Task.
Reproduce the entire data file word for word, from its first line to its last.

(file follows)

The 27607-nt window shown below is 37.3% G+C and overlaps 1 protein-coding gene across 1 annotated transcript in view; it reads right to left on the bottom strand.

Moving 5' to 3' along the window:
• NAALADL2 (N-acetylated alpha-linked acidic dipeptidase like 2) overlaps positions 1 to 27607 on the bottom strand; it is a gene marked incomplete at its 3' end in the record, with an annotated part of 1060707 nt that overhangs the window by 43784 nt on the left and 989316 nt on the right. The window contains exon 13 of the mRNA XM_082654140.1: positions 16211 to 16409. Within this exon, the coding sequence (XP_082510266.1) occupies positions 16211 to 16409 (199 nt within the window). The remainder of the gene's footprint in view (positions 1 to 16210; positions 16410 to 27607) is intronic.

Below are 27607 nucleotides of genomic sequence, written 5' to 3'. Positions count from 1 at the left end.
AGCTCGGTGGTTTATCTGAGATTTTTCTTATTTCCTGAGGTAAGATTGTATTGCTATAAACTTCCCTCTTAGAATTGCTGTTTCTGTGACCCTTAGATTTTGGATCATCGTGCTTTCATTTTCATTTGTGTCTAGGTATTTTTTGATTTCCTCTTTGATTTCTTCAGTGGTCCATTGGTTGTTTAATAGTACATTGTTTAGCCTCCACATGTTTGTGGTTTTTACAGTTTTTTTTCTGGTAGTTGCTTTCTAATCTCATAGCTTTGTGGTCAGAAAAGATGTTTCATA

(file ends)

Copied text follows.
The 27607-nt window shown below is 37.3% G+C and overlaps 1 protein-coding gene across 1 annotated transcript in view; it reads right to left on the bottom strand.

Moving 5' to 3' along the window:
• NAALADL2 (N-acetylated alpha-linked acidic dipeptidase like 2) overlaps positions 1 to 27607 on the bottom strand; it is a gene marked incomplete at its 3' end in the record, with an annotated part of 1060707 nt that overhangs the window by 43784 nt on the left and 989316 nt on the right. The window contains exon 13 of the mRNA XM_082654140.1: positions 16211 to 16409. Within this exon, the coding sequence (XP_082510266.1) occupies positions 16211 to 16409 (199 nt within the window). The remainder of the gene's footprint in view (positions 1 to 16210; positions 16410 to 27607) is intronic.

Below are 27607 nucleotides of genomic sequence, written 5' to 3'. Positions count from 1 at the left end.
AGCTCGGTGGTTTATCTGAGATTTTTCTTATTTCCTGAGGTAAGATTGTATTGCTATAAACTTCCCTCTTAGAATTGCTGTTTCTGTGACCCTTAGATTTTGGATCATCGTGCTTTCATTTTCATTTGTGTCTAGGTATTTTTTGATTTCCTCTTTGATTTCTTCAGTGGTCCATTGGTTGTTTAATAGTACATTGTTTAGCCTCCACATGTTTGTGGTTTTTACAGTTTTTTTTCTGGTAGTTGCTTTCTAATCTCATAGCTTTGTGGTCAGAAAAGATGTTTCATA